(Breaking story. Updates being made. House passes farm-only farm bill. July 11, 2013.)
SALEM, Ohio — Reports that the U.S. House of Representatives may consider a farm bill minus the food stamp provision has stirred a wide range of reaction.
Washington media are reporting the bill would include only the farm provisions, and that the House would later vote on a separate bill to fund food stamps.
When combined, food stamps, or Supplemental Nutrition Assistance, make up more than three-fourths of the $500 billion farm bill and were a major issue of contention among House members who failed the combined bill June 20, by a vote of 195-234.
Some farmers have also voiced support for splitting the two programs, but most farm organizations are speaking out against the split, warning that it could leave the agriculture program at risk of not passing, over fear that an urban-dominated House might not provide enough votes.
In a July 2 letter to House Speaker John Boehner, R-Ohio, more than 500 farm organizations called for a comprehensive farm bill and cautioned against the split.
“Farm bills represent a delicate balance between America’s farm, nutrition, conservation, and other priorities, and accordingly require strong bipartisan support,” the authors wrote. “… We believe that splitting the nutrition title from the rest of the bill could result in neither farm nor nutrition programs passing, and urge you to move a unified farm bill forward.”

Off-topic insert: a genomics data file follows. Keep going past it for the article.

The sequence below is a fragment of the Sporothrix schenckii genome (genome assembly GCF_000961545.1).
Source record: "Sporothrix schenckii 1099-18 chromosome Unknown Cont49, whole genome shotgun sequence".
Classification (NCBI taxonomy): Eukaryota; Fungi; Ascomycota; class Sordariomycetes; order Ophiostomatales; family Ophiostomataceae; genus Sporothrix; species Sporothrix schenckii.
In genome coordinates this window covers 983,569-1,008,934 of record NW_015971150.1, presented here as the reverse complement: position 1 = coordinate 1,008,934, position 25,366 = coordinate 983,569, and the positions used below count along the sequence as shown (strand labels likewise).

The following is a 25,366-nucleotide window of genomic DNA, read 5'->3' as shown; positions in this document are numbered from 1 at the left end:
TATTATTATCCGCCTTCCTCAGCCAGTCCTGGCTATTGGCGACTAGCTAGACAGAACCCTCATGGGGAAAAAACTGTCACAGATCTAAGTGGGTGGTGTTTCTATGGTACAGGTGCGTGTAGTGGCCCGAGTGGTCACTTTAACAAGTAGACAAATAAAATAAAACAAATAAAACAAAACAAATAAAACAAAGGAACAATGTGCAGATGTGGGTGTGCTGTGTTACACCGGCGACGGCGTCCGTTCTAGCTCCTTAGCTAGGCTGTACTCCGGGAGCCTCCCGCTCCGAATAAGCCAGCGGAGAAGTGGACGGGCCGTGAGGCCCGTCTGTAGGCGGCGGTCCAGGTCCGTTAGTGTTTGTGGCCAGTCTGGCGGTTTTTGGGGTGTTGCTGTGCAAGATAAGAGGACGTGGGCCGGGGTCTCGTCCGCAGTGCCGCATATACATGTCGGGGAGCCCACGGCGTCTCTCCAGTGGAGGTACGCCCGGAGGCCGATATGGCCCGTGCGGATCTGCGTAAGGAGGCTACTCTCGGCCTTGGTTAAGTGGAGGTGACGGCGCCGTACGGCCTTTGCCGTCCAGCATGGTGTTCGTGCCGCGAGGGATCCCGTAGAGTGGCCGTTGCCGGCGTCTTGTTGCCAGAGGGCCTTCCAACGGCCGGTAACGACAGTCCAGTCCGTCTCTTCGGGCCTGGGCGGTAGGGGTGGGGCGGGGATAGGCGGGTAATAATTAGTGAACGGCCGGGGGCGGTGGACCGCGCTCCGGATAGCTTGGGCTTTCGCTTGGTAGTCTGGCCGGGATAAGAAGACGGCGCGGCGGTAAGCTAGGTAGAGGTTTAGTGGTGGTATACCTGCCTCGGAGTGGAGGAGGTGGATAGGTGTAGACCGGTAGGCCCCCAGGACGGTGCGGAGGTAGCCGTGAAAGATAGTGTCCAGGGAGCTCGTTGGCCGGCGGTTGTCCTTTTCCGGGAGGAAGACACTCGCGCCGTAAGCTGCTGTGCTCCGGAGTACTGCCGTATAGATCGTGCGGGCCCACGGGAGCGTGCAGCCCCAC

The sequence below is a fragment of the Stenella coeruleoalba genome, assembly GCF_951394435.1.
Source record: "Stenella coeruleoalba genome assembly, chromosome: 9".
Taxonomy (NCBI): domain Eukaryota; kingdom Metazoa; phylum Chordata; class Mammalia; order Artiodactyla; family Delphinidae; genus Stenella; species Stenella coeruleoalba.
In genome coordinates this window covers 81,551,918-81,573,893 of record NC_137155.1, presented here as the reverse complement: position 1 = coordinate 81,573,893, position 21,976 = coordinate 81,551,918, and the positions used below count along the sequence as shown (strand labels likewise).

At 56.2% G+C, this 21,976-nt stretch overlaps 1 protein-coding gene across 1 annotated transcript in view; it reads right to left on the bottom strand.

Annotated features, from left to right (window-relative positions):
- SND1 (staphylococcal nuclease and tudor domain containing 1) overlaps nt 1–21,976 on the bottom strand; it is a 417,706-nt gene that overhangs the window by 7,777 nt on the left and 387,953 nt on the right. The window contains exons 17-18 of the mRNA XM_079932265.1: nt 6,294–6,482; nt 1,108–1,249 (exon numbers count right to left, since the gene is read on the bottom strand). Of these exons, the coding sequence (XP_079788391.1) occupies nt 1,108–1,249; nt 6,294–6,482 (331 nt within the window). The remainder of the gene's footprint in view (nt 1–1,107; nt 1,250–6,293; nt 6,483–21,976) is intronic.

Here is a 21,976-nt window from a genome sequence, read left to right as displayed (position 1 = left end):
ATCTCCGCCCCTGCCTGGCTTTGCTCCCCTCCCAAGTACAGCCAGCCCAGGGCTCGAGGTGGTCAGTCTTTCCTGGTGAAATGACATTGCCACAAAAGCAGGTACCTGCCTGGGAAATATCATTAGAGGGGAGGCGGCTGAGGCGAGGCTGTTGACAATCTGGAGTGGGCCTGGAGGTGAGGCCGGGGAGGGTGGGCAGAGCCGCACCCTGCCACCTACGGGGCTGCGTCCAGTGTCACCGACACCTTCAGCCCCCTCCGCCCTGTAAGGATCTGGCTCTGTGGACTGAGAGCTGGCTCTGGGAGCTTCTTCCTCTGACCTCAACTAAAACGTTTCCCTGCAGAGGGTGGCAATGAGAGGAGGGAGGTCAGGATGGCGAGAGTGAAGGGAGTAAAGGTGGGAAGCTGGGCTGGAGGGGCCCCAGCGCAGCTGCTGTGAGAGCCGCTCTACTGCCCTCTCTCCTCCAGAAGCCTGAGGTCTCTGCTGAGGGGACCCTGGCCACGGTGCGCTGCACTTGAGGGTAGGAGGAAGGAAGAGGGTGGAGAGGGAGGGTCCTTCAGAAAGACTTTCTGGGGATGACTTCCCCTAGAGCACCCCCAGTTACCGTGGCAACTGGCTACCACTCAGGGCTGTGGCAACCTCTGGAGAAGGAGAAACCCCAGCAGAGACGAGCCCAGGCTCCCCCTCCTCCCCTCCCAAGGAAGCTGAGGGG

American Farm Bureau Farm Policy Specialist Mary Kay Thatcher, in a recent interview on Newsline, said the House would likely not have enough rural support.
“You’re looking at 435 members in the House, 25 percent of whom have zero farmers in their district,” she said. “How does one go to the Hill and convince one of those members of Congress to support spending money for agriculture?”
National Farmers Union President Roger Johnson said “splitting farm programs and nutrition assistance into two separate bills is a disservice to farmers, ranchers, rural residents and consumers.
“The bill needs to remain intact, as the U.S. Department of Agriculture’s efforts to provide safety net programs for both farmers and consumers facing hard times should not be pulled in opposite directions. Farmers produce the food upon which consumers across the country, including those in need of some assistance, rely.”
What they’re saying
Some senators expressed their view on the split over Twitter, and more statements are forthcoming.
U.S. Rep. Marcia Fudge, D-Cleveland, and a House Agriculture Committee member, tweeted “taking SNAP, other nutrition programs out of the farm bill is not the way to go. Growing and feeding go hand in hand.”
The Senate approved its version of the farm bill June 10, by a vote of 66-27.